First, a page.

Hello readers – Scott Asner here.
I hope that you are all staying safe.
Today, I thought I would take some time to think out loud about the state that we find ourselves in regarding the ongoing coronavirus pandemic.
It has been several weeks since most cities and states have implemented shelter-in-place orders – closing non-essential businesses and public areas and placing millions sheltering in their homes. This strategy has certainly worked to help mitigate the spread of the virus, but it has also presented new challenges. As of this point, more than 33 million Americans have lost their jobs and we could be facing some long-term economic damage.
Essentially, we are at war with this virus, and we have difficult decisions to make in the weeks and months ahead. Whether it be at the federal, state, or individual level – decisions for how to respond will inevitably come to a point of factoring in the common denominator of cost. Hopefully as we learn more about this virus, it will help us make more informed decisions that will allow us to balance safety and our way of life.
As is so common in life, there are no perfect solutions. We are having to triage, as we balance the sanctity of life verses our way of life. But there are ways to think about balancing safe measures with opening our nation back up and running.
As I mentioned in a previous blog post, researchers are finding that many people who contract coronavirus display zero symptoms, which also indicates that the virus is much more widespread than we know. And while the research is still out on the lasting effects of the virus, this seems to be good news and gives us hope that it is less deadly than our worst fears.
It will require thorough studying, research and solid testing to confirm just how dangerous this virus is, but I believe that we will eventually ascertain a reliable hospitalization and death rate – hopefully sooner rather than later. We can also expect to learn more about which underlying medical conditions may place individuals at a higher risk, and under what circumstances the virus may spread. Once understood, all of these factors and more will provide experts and leaders with a better guide for balancing the economy and public safety.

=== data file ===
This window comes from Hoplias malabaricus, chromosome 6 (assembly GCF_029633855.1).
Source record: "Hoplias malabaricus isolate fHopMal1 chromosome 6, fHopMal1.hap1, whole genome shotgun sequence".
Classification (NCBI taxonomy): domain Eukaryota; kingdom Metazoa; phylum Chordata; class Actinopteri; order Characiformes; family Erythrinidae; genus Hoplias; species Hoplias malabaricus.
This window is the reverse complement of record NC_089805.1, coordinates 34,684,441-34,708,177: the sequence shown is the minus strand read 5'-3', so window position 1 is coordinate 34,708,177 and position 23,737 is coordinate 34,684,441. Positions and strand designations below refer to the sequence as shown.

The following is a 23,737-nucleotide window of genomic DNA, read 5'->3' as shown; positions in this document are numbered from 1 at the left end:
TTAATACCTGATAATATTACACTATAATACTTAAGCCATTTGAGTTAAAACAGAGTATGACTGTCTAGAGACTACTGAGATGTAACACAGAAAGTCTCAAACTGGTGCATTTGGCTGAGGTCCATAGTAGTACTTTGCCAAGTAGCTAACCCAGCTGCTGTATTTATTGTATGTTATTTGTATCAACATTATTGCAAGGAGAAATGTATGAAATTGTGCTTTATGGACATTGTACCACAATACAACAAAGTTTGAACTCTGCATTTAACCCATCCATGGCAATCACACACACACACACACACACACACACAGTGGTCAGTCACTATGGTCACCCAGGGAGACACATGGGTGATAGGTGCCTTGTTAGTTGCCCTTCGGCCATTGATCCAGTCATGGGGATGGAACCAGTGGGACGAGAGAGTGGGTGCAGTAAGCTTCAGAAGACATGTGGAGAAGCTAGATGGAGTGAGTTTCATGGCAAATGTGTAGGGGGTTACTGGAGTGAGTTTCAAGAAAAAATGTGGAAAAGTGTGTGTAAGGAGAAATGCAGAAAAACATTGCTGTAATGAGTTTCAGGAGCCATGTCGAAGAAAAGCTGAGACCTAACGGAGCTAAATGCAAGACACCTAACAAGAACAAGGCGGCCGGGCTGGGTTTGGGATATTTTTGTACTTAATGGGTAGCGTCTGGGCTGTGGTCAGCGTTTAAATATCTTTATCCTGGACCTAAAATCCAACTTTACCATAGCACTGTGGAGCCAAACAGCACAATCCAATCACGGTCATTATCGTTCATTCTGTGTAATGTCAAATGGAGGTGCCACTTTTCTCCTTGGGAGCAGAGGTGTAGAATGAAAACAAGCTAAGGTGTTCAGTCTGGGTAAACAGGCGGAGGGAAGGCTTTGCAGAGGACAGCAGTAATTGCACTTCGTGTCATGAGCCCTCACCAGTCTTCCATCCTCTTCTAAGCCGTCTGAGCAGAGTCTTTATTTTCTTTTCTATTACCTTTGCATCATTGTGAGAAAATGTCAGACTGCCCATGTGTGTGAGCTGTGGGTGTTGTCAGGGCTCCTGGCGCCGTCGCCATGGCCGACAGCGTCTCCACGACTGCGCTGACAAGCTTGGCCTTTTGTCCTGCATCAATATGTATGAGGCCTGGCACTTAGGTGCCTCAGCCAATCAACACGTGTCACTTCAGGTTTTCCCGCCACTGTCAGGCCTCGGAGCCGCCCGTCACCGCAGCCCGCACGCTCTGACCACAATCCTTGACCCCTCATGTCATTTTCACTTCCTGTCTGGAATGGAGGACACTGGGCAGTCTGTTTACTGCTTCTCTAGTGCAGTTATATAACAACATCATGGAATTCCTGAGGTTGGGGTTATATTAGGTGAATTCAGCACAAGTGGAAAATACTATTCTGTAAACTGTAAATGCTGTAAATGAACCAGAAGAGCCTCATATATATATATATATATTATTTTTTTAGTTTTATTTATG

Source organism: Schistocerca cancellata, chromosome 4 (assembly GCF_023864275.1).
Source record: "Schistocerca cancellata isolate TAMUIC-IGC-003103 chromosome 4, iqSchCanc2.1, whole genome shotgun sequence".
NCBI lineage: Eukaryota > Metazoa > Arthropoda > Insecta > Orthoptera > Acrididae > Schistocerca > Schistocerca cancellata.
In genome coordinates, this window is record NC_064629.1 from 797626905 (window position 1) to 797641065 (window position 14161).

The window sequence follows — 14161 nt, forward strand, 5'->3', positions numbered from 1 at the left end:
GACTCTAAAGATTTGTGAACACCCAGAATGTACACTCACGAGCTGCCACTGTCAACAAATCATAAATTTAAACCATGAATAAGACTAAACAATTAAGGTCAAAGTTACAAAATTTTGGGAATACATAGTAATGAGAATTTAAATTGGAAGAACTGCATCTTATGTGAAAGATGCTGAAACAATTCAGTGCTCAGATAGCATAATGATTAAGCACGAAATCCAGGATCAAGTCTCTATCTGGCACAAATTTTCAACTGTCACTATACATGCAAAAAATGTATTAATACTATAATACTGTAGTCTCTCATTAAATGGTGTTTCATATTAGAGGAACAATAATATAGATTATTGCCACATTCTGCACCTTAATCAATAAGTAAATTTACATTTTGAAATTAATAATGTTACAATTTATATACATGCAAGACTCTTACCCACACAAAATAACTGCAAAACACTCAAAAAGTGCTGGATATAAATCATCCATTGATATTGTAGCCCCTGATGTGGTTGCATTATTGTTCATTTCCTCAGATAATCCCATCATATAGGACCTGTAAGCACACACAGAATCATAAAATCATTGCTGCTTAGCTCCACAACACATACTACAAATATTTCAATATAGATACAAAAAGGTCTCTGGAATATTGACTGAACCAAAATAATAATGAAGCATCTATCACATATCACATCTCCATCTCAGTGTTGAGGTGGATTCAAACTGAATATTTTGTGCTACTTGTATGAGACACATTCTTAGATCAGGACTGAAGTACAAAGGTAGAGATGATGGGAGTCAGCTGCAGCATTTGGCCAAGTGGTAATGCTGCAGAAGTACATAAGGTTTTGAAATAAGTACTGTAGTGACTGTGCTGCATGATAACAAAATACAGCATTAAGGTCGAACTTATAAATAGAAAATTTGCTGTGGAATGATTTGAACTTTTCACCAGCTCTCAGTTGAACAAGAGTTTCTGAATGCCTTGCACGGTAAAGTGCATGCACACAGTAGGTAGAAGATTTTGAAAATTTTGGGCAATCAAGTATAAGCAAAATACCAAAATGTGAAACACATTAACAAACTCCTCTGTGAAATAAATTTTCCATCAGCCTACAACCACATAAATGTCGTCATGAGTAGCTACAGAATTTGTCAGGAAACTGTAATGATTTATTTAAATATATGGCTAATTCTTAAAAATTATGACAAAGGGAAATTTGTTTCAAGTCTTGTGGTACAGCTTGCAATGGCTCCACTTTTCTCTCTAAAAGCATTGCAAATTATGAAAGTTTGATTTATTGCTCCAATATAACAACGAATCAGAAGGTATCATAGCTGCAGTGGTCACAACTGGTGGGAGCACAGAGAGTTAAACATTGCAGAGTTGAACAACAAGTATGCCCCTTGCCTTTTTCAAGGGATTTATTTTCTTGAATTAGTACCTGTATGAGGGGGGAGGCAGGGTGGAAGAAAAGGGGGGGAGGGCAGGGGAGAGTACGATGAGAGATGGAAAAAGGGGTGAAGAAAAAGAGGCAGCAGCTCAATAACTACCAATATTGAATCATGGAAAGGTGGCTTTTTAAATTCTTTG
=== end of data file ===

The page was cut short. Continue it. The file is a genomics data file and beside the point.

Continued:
If it is discovered that the virus is far less of a public safety threat than originally thought, then states and cities will likely begin to lift restrictions in proportion to the risk that comes with doing so.
And the cost of risk is not a foreign concept. You could also take car manufacturing and safety testing as an example. Every day, automotive manufacturers make decisions to balance safety mechanisms with the cost of production. Everything from the types of material used on seatbelts, to the types of airbags installed – all parts of a vehicle and design choices are based on practicality and the risk involved.
As we move forward against the coronavirus outbreak, we should continue to implement smart and practical safety policies as best we can, but in continuing to do so, we will eventually be forced to factor in the inescapable risk involved.
Testing is the key. The most important thing we can do right now is test as many people as possible. Knowing the likelihood of various health outcomes is a critical step in allowing the public to make an informed decision. Obviously, each individual’s decision tree would be dramatically affected if the actual lethality of the virus is found to be 1/1000 as opposed to 1/10.
I am confident that with the world mobilizing its brightest minds to help solve this crisis, we will find the right balance and can begin to repair the damage done to our economy and communities.
Wishing you all the best,
~ Scott Asner, Founding Principal of Eighteen Capital Group (18CG) in Kansas City, Missouri
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